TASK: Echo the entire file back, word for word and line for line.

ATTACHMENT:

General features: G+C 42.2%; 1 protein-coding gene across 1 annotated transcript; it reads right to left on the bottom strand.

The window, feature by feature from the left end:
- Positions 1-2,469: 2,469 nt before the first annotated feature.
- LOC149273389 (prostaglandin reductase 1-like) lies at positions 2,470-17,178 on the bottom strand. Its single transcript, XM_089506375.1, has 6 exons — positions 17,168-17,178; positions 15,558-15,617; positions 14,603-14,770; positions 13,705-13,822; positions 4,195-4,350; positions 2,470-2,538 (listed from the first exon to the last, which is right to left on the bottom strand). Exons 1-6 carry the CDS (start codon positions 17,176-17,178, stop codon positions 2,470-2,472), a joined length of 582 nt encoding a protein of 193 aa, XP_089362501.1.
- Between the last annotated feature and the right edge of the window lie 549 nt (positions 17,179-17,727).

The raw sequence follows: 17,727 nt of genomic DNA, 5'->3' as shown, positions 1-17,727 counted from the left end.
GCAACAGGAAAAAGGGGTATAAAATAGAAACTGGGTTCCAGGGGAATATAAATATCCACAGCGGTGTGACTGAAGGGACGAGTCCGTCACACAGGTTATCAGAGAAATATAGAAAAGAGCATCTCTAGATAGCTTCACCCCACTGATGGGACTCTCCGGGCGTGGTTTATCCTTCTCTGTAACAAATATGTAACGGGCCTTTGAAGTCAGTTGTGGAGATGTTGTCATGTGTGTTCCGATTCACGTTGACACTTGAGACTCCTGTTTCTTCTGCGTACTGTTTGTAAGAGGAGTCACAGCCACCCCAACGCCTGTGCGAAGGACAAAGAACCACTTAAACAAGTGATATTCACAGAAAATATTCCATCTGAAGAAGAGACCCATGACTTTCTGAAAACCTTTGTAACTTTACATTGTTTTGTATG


General features: G+C 42.2%; 1 protein-coding gene across 1 annotated transcript; it reads right to left on the bottom strand.

The window, feature by feature from the left end:
- Positions 1-2,469: 2,469 nt before the first annotated feature.
- LOC149273389 (prostaglandin reductase 1-like) lies at positions 2,470-17,178 on the bottom strand. Its single transcript, XM_089506375.1, has 6 exons — positions 17,168-17,178; positions 15,558-15,617; positions 14,603-14,770; positions 13,705-13,822; positions 4,195-4,350; positions 2,470-2,538 (listed from the first exon to the last, which is right to left on the bottom strand). Exons 1-6 carry the CDS (start codon positions 17,176-17,178, stop codon positions 2,470-2,472), a joined length of 582 nt encoding a protein of 193 aa, XP_089362501.1.
- Between the last annotated feature and the right edge of the window lie 549 nt (positions 17,179-17,727).

The raw sequence follows: 17,727 nt of genomic DNA, 5'->3' as shown, positions 1-17,727 counted from the left end.
GCAACAGGAAAAAGGGGTATAAAATAGAAACTGGGTTCCAGGGGAATATAAATATCCACAGCGGTGTGACTGAAGGGACGAGTCCGTCACACAGGTTATCAGAGAAATATAGAAAAGAGCATCTCTAGATAGCTTCACCCCACTGATGGGACTCTCCGGGCGTGGTTTATCCTTCTCTGTAACAAATATGTAACGGGCCTTTGAAGTCAGTTGTGGAGATGTTGTCATGTGTGTTCCGATTCACGTTGACACTTGAGACTCCTGTTTCTTCTGCGTACTGTTTGTAAGAGGAGTCACAGCCACCCCAACGCCTGTGCGAAGGACAAAGAACCACTTAAACAAGTGATATTCACAGAAAATATTCCATCTGAAGAAGAGACCCATGACTTTCTGAAAACCTTTGTAACTTTACATTGTTTTGTATG